Social Security And Medicare Will Be Bankrupt In 16 Years; Here’s Why    

  By: Katie Petrick
   Published : June 11, 2018

For decades American workers have been told that Social Security and Medicare will not be available to the younger generations by the time they reach retirement.

That day is coming even sooner than expected after the release of the 2018 Social Security and Medicare Boards of Trustee Report. The annual report provides the financial condition of the two programs which account for 42 of Federal program expenditures.

Social Security is anticipated to be insolvent—as in no money—in 2034. This is the same time frame provided in the 2017 report. However, Medicare’s trust funds are anticipated to run dry by 2026, which is three years earlier than projected. The report stated that both funds will start tapping into the reserves because the amount of income collected from payroll taxes and interest earned by the funds will not cover the total costs.

The coffers are dwindling, and the decision to tap into the reserves will empty it even faster. As President Donald Trump told the G7 Summit, the U.S. should not be the world’s piggy bank from which everyone is robbing. Trump is right, and the solution to this problem is not to take from the reserves and cross your fingers that there will be enough because there very clearly will not be enough.

The bottom line is the United States does not have the money to pay for all of the Baby Boomers and those who claim Social Security or Medicare. This year’s estimates for Medicare, which is the primary medical coverage for many elderly folks with disability, was off by three years. Another year from now, the estimation may be even sooner. With the birth rate continuing to decrease, the elderly living longer, and less people paying into the system, the math works out in no one’s favor.

The reality is this has been a kick the can down the road issue since its inception. Social Security was never meant to be the sole source of retirement funding, and coverage was specifically limited when the act was passed in 1935. While President Franklin D. Roosevelt wanted to give to American people, no one considered Social Security as the means by which to live out one’s life. It was regulated for benefits going only to the person who paid in to the system, for the amount of time they actually worked to pay into that system. But over time, more hands got into the piggy bank and began giving more money to more people for more reasons.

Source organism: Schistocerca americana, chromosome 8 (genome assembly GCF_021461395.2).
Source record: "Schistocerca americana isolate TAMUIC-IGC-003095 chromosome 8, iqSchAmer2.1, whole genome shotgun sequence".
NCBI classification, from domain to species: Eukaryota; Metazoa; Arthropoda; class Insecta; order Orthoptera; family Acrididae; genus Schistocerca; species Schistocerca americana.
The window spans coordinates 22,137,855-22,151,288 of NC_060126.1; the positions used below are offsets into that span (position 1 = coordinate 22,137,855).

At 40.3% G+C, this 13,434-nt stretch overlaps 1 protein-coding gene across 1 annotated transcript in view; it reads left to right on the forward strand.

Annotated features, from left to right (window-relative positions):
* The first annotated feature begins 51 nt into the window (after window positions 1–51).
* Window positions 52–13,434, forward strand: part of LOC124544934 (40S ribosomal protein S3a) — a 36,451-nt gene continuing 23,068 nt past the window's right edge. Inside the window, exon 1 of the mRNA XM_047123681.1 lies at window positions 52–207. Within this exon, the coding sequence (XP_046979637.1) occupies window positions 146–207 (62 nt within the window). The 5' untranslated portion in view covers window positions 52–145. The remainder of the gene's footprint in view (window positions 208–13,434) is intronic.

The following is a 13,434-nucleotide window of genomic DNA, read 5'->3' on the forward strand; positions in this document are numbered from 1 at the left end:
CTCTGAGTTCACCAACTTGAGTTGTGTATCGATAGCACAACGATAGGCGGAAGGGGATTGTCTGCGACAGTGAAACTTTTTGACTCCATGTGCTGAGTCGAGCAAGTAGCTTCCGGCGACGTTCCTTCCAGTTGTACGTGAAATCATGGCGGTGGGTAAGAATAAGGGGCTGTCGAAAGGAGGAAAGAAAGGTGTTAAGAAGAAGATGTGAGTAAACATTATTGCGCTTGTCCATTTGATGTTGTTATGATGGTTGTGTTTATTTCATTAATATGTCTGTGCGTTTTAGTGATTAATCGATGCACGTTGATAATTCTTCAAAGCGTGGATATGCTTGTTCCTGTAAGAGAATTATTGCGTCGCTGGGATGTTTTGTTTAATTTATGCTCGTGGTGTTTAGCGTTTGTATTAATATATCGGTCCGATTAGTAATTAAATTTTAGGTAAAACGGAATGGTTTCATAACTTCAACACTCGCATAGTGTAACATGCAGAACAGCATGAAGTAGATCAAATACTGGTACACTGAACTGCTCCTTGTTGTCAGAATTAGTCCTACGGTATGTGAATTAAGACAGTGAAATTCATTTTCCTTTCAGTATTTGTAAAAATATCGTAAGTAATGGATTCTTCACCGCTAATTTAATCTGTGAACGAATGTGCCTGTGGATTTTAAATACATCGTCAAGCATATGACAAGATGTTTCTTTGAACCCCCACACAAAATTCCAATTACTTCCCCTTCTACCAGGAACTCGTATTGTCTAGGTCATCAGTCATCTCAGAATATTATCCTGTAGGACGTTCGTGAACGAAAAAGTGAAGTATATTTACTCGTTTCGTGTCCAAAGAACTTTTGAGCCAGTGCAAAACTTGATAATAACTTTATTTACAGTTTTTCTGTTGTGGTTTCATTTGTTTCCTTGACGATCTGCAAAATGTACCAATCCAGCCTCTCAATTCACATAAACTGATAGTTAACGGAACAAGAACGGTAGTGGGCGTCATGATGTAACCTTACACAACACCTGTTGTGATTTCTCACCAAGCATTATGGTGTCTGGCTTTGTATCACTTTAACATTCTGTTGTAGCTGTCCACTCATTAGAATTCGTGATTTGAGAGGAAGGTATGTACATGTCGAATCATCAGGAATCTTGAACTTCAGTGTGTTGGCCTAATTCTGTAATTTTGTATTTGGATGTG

It was already a decade ago that about one-third of seniors relied on Social Security for 90 percent or more of their retirement income. And the other two-thirds relied on it for most of their income. The population has only gotten older, and more people have become reliant on Social Security to fund their final years. In 2017, about $990 billion in Social Security was paid in total to a monthly average of 69 million people. And more were waiting in line. Last year more than 5.6 million new applications were completed to receive benefits.

Over the 83-year history of the program, $20.9 trillion has been collected, and $18 trillion of that has been paid out. The simple math is that there is $2.9 trillion left. One more economic downturn, and we all have our pockets turned out.

The solution, of course, is to find politicians who will be adults about the situation and govern. For far too long, Social Security has been the third rail—meaning you do not touch the issue or you will never be around politically to fix it. Our presidents do not want to acknowledge it. President Trump has been lukewarm on any changes to entitlement programs. Members of Congress will not debate on it because again: third rail. They want to be re-elected, but they do not want to govern.

The numbers do not lie—the politicians do—but the numbers do not. Americans will see taxes go up, benefits go down, more divisiveness, and less action by elected officials.

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